Meyer's control has been sporadic this season, as his 41 walks would indicate. However, his velocity has returned to its normal low-90s range and he is getting excellent movement on all of his pitches. At times, he has too much movement, which has led to walks and high pitch counts. In May, he struggled with his control but stayed out of the middle of the strike zone and managed a 3.54 ERA. In June, he has been in more of the strike zone, but that has led to more hits and a higher ERA (5.67). His two July starts have been a mix of both his May and June efforts. These types of struggles are to be expected for a pitcher who essentially hasn't thrown with a healthy arm in two years. As he regains his feel for his stuff, Meyer's control should improve dramatically. The A's aren't going to push Meyer, but they could call him up in September to give him a look out of the bullpen. If he finishes this year off healthy, Meyer could be a big factor next spring for either a bullpen or starting rotation spot.



25. Toddric Johnson, OF:
Johnson came into this season as one of the bright spots from the 2006 draft class after he had a 901 OPS in 10 games for Vancouver and then hit .286 in 28 games for Low-A Kane County. A speedster with a good eye, Johnson was expected to see a bulk of the playing time in Kane County as the Cougars' lead-off hitter and centerfielder this season. Johnson got off to a decent start to the season, batting .275 with a .351 OBP in 13 April games. However, he has seen his play fall off dramatically in May (.224 BA/531 OPS) and June (.132 BA/390 OPS). He has hit for very little power (10 doubles and no homers or triples in 206 at-bats) and has only had three stolen base attempts (all successful).

Johnson is a lot more talented than his numbers would show, but his poor play has put him in a hole in terms of his prospect status. He will turn 23 at the end of the year, so he would lose a lot of luster as a prospect if he had to repeat at Kane County next season. Johnson came to the A's as a line-drive hitter with a good eye and good speed – exactly the kind of player who normally succeeds in the Midwest League. He can still rescue his season with a strong finish, but he'll have to start swinging the bat better soon. Maybe his four hits in his last six at-bats are a sign that he is turning it around.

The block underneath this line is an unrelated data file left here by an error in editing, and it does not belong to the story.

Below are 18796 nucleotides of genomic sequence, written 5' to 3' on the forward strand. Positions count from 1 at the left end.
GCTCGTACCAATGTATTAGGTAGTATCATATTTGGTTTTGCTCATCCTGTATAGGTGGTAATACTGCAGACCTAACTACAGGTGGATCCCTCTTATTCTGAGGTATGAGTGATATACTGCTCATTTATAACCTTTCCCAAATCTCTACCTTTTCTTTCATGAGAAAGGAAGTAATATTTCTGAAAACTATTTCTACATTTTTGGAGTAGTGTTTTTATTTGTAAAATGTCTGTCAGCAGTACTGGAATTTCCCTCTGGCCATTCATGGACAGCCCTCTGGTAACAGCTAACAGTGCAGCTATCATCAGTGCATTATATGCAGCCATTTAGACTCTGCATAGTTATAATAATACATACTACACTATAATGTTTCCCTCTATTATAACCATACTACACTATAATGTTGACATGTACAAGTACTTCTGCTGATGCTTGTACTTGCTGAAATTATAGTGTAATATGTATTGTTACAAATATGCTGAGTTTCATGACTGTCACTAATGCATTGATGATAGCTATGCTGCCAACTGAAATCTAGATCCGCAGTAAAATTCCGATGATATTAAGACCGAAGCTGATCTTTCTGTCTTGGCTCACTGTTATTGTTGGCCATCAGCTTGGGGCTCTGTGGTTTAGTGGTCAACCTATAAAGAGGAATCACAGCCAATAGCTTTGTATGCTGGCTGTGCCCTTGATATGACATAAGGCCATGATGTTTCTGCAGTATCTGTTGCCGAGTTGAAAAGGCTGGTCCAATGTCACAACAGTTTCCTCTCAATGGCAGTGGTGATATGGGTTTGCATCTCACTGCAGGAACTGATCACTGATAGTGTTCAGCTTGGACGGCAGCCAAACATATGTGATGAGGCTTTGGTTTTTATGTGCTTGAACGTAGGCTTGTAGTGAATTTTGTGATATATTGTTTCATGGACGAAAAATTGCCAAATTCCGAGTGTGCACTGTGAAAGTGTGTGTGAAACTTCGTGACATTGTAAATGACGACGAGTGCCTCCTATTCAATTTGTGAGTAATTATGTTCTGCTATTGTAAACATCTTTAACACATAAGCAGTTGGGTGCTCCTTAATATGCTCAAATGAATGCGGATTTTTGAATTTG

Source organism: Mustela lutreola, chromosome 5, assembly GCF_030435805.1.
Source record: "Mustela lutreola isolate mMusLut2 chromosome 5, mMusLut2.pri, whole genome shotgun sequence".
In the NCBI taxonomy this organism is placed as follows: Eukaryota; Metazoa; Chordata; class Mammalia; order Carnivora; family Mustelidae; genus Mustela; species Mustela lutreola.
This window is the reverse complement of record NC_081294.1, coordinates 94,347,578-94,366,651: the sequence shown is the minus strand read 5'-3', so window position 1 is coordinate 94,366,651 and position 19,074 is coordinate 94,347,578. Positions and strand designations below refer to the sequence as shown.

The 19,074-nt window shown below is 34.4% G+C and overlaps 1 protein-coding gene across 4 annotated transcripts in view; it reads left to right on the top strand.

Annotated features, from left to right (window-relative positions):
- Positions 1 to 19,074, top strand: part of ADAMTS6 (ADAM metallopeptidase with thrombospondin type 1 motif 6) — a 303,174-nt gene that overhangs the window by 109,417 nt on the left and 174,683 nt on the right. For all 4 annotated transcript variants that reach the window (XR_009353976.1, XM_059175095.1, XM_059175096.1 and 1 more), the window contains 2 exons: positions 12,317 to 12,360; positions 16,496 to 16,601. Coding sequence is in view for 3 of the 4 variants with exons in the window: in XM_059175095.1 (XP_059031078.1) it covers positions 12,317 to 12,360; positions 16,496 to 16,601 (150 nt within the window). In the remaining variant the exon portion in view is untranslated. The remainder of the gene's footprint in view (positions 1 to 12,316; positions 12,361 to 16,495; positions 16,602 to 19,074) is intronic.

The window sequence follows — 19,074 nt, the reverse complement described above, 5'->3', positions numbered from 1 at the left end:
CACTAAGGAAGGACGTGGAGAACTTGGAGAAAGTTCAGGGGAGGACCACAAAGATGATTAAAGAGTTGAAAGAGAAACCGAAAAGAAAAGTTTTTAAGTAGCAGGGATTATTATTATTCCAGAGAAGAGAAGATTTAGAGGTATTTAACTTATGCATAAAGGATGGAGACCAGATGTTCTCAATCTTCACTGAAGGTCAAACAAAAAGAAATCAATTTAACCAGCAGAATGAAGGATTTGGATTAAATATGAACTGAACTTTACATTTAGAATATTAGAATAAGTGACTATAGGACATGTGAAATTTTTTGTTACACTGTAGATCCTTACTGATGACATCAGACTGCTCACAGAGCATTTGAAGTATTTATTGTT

26. Justin Sellers, SS:
Sellers got off to a poor start this season, batting only .213 in April. He was much better in May and June, batting .260 and .252, respectively. Thus far in nine games in July, Sellers has been red-hot, batting .357 with a 910 OPS. Sellers has been much better against right-handed pitching this season, despite being a right-handed hitter, although there aren't many left-handed starters in the California League, which may be contributing to his struggles against southpaws. Defensively, Sellers had to adjust to a position switch in April and May, as he moved over to second base to accommodate Cliff Pennington. He moved back to his natural position at shortstop in late June and, perhaps not coincidentally, he began swinging the bat much better after that point.

Sellers has a tendency to swing for the fences and at 5'10'', 160, that approach often gets him in trouble. In a lot of ways, Sellers is similar to fellow A's middle infield prospect Gregorio Petit in that he is a talented defensive player who could be a solid top-of-the-order presence if he shortened his swing and tried to use his speed more. Defensively, Sellers still makes the occasional error on an easy groundball, but he has impressed with his range and his arm, especially at short, and is up there with Petit and Pennington as the top defensive middle infielders in the A's system. Sellers just turned 21 in February and has been one of the Ports' youngest players for the entire season. As a young player, he has had a steep learning curve in terms of his approach to hitting, but he has good baseball instincts and has made solid adjustments throughout the season offensively and defensively. If he can continue to improve as the season moves on, Sellers should find himself in Double-A next season as a 22 year old.



27. Jason Ray, P:
Ray spent most of last season as a starting pitcher, but he finished the year in the bullpen and the A's determined that that was where his fastball/curveball combination would be best utilized. Ray got off to a strong start out of the bullpen, but then went on the DL in mid-April. He returned for a brief stint at the end of May/ early June, but has been on the DL ever since. In 10.2 innings, Ray has allowed three runs and has struck out 14 against nine walks.